Halloween is the ultimate kids-will-be-kids holiday.
It offers no social redemption, except perhaps the remote possibility of teaching your child how to say thank you – like she means it – before she bolts down the steps and across the neighbor’s newly seeded lawn to the next front porch where she will demand more Halloween crap. Uh, I mean treats.
Despite how that last part sounded, I don’t have a problem with Halloween.
For a long time, as a parent, I had no real expectations for the holiday. There was a period when I thought I wanted my daughters to design their own costumes – like my husband and I did when we were kids. Then I found out making homemade costumes for kids younger than seven meant Mommy had to dust off the thirteen-year old sewing machine she had received as a bridal shower gift.
So what was it that helped raise the bar on Halloween? I witnessed the healing power of cute.
When a mother from school emailed that she was taking her daughter trick-or-treating at her grandma’s nursing home, and, Did you want to come along with the girls? My first thought was – Just what we need, more candy! After a moment’s pause, however, I considered my three daughters and how much they enjoyed their costumes this particular year. The harem girl and both fashion witches would appreciate this chance at a Halloween eve dress rehearsal far more than the Skittles they might receive.
That evening, we gathered in the lobby of the nursing home with a clown, a state trooper, a cowboy, and a sleek black cat that kept its eyes trained on an irresistible little mouse who preferred squeaking to talking.
What had been billed as trick-or-treating turned into a makeshift parade through the main dining hall of the facility. Because I’d had some personal experience with nursing homes, I had the presence of mind to discuss with my girls exactly who lived here and why. Not so, the parents of the young cowboy, who immediately blurted out, “What smells?” when we entered the large room full of seniors and patients of all ages with long-term disabilities.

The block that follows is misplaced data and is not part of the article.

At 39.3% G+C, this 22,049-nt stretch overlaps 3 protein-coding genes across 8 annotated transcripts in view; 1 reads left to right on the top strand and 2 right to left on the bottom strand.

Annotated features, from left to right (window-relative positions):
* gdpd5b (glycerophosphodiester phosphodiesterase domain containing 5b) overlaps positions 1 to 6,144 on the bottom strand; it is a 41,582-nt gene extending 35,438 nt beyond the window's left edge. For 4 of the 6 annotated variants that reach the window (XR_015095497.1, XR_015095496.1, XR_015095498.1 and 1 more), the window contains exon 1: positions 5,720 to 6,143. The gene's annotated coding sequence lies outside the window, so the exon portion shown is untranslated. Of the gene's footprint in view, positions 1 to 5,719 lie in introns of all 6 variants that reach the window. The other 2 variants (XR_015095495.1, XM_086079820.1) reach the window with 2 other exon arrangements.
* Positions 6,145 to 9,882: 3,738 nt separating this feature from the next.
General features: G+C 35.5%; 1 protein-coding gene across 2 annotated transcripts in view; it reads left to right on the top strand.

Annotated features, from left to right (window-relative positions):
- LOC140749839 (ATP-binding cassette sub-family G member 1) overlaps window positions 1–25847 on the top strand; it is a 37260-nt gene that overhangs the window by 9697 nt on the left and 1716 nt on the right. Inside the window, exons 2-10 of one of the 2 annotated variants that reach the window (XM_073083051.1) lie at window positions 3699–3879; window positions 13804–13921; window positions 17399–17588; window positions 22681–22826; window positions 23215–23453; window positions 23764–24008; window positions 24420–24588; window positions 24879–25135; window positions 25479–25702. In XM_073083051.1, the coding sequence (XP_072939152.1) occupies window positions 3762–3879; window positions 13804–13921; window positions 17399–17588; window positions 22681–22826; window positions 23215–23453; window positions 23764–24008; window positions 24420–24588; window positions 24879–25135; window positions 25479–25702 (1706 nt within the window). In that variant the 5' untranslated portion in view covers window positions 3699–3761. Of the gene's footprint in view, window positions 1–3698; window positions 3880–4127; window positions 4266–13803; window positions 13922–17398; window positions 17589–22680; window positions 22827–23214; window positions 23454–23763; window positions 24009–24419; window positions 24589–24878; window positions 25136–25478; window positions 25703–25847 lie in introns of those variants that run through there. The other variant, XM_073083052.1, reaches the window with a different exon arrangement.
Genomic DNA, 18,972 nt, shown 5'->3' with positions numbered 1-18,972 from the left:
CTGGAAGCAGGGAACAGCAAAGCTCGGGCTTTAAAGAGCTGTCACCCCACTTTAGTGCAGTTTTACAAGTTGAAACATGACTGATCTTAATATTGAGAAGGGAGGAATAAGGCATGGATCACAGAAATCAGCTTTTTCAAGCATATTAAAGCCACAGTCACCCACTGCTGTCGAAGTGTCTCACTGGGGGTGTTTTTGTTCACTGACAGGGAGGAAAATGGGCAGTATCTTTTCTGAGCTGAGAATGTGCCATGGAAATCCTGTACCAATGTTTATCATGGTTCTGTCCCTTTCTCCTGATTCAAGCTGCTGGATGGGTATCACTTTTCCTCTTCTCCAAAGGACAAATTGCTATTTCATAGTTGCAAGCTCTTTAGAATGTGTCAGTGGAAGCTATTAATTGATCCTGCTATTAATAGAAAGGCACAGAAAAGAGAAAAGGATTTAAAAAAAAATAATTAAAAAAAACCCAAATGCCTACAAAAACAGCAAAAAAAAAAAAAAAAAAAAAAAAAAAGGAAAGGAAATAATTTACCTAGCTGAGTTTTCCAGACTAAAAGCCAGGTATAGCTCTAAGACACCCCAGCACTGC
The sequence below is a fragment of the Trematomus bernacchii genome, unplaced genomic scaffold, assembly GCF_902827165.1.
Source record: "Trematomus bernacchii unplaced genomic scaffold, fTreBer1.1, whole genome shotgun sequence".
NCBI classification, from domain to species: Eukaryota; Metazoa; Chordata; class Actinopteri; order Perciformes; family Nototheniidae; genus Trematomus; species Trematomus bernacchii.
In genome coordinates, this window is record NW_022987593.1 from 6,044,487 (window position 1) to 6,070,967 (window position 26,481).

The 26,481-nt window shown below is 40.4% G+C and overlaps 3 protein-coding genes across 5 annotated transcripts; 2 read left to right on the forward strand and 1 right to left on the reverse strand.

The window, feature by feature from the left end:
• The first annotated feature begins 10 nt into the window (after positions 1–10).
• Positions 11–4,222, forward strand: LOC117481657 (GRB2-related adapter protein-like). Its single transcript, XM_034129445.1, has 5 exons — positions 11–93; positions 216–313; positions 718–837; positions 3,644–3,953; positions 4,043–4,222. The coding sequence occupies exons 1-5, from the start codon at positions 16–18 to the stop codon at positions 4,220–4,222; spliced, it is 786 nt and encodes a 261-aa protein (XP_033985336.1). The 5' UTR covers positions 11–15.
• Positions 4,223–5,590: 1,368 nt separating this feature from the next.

My girls were speechless. The oldest finally managed to follow my friend the organizer’s lead and call out a few Happy Halloweens as the line of children and a few of us parents wound in and out of tables and wheelchairs. One woman with a tuft of gray whiskers that made her look more like a pap-pap than a grandma grabbed hold of the fashion witch’s arm as she passed. “What a sweetie!” she croaked. My little one didn’t say anything, and more importantly, she didn’t jerk back her hand. She just nodded in awkward agreement, her eyes fixed on the chin of someone else’s forgotten grandmother, until the parade carried her away.
Before we headed to the lobby, where the staff had filled huge orange pumpkin bowls with Smarties and Snickers, the children stood in a half-circle and attempted to sing a Halloween song. For the kids, it was a chance to practice the songs they had been working on at school that week. For the residents, it was one more chance to experience the healing power of cute.
On the way home, my daughters and I talked about nursing homes and old people and how good it feels to make someone smile.
And nobody even realized that they didn’t get any candy.